You don’t have to be a paranoid Russian nationalist to understand
NATO’s geopolitical strategy. All you have to do is read the “NATO
Review” of Spring 1999 which I found sitting on a magazine shelf in my
local public library. In it are the communiques released by NATO
regarding its new Strategic Concept, mandated by the Heads of State and
Government at their summit meeting in Madrid in July 1997. The Review
states that the Alliance is now “ready and with a full range of
capabilities to enhance security and stability for countries in the
Euro-Atlantic area in the 21st century, including through cooperation
and partnership.”

While NATO has been expanded to include Poland, Hungary, and the
Czech Republic, nations close to the Russian border, the key concept in
NATO’s expanded mandate is that of “partnerships” which offer military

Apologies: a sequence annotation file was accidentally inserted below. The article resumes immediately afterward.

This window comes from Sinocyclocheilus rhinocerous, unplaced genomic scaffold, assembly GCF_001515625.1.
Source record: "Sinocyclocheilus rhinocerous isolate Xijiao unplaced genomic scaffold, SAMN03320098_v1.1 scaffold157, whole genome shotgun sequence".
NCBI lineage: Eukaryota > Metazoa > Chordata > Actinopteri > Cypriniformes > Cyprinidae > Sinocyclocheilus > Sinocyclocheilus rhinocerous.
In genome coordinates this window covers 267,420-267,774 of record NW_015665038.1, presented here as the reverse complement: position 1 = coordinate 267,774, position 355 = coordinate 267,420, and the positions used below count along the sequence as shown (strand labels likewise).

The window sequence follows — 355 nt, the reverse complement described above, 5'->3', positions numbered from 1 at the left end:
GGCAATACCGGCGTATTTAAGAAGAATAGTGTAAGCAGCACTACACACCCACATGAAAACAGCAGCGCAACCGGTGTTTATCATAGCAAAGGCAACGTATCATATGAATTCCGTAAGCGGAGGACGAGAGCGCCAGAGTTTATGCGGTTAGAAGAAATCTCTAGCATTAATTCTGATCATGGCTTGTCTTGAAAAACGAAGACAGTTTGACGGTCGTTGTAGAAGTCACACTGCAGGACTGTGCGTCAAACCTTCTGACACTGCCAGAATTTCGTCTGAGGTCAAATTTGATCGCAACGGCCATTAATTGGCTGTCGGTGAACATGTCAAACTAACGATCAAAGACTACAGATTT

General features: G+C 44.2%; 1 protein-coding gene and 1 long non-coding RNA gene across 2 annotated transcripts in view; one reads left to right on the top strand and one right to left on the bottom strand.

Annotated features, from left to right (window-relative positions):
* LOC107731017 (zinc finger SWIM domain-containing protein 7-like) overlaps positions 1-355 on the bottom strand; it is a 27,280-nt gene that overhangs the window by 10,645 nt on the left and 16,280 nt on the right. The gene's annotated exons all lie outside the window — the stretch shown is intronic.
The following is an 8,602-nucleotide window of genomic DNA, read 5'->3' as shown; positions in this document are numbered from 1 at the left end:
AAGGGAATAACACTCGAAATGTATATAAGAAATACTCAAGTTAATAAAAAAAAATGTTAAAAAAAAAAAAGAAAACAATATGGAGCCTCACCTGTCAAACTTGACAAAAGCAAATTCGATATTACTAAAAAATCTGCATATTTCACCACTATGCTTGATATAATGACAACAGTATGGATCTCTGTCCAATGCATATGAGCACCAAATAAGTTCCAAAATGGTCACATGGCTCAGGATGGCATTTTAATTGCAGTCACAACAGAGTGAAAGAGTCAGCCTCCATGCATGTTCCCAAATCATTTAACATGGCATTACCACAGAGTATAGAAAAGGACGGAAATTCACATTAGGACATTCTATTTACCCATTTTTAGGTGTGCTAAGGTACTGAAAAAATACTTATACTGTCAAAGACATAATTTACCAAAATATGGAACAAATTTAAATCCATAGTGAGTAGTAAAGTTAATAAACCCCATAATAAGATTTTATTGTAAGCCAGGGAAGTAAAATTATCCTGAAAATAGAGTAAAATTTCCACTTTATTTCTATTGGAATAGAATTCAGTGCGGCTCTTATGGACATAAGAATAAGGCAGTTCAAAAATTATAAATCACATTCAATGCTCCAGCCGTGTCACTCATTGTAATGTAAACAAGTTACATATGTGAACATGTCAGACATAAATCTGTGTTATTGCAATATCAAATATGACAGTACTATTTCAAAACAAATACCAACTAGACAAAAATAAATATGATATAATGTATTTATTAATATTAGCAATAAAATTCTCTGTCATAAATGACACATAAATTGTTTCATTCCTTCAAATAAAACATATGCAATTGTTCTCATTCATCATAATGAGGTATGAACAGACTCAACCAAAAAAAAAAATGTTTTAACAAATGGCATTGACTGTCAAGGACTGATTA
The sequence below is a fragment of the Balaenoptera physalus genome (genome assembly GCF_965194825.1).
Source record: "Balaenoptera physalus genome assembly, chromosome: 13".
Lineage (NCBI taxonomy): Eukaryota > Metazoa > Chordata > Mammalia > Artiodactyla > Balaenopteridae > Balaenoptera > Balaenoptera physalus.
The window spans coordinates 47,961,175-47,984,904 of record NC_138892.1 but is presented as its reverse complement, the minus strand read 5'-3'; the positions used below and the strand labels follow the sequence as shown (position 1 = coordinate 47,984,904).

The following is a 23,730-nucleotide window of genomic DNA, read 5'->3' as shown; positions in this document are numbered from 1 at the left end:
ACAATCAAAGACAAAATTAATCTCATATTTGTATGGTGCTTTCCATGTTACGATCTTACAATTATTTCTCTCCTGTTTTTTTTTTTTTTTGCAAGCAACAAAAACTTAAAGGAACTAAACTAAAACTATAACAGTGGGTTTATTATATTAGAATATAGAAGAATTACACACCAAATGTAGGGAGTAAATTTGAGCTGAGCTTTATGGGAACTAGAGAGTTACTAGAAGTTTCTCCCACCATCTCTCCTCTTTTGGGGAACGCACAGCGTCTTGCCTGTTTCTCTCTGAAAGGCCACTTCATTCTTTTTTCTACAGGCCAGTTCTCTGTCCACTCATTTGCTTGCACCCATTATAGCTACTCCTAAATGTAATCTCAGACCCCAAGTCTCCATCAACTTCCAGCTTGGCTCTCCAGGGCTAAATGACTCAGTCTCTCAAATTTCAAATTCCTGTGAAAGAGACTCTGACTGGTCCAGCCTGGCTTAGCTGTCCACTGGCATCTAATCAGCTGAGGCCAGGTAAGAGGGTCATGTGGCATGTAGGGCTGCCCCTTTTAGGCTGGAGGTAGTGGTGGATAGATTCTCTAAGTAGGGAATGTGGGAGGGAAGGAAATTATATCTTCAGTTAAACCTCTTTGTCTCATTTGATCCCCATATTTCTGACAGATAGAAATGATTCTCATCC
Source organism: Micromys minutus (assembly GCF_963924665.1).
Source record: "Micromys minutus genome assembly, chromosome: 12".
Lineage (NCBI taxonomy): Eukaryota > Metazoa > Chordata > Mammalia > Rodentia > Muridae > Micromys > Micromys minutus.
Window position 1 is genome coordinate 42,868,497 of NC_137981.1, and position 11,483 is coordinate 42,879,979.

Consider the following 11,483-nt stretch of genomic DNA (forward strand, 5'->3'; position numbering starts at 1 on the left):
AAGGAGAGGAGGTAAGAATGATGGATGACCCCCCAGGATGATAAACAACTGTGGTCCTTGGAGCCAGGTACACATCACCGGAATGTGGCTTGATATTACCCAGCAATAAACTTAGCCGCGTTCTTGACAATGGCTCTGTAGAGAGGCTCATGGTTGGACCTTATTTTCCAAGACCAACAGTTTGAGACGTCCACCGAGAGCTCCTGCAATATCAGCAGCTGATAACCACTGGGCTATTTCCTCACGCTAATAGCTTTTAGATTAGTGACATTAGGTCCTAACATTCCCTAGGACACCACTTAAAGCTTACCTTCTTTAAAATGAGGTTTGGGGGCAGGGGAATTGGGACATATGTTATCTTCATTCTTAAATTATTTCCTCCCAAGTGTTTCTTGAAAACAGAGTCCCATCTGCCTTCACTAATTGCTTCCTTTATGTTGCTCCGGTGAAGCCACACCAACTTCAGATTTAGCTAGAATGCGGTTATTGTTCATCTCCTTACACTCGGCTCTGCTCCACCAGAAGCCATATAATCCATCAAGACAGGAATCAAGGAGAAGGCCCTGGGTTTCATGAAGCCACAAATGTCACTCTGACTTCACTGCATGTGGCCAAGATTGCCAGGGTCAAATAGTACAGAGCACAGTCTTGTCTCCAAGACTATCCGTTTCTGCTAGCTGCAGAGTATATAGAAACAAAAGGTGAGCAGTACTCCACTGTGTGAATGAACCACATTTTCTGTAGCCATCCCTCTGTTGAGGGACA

and political cooperation with nations far beyond the North Atlantic
treaty area. Indeed, NATO is busy solidifying its partnerships with
Ukraine, which borders Russia, and the nations of the Southern Caucasus,
Armenia, Georgia, and Azerbaijan, once part of the Soviet Union. We read
in the Review: “Increased regional cooperation is gaining momentum, and
we fully support the Alliance’s work with Partners to develop a
political-military framework for NATO-led Partnership for Peace
operations, which is intended to be finalised, in tandem with the
Strategic Concept, in time for the Washington Summit.”

Anyone who plays chess — and the Russians are masters at the game —
can see what NATO is doing creating military-political partnerships
around a weakened and unstable Russia. NATO has to prove to its partners
that it has the muscle and the will to impose its hegemony over a
possible adversary, such as a Russia taken over by rabid nationalists or
communists or spinning into chaos. Russia still has an arsenal of
nuclear missiles, making it potentially a very dangerous country. That
is why victory over Yugoslavia is absolutely essential if NATO is to
represent the strength and resolve of the western powers. Russia will be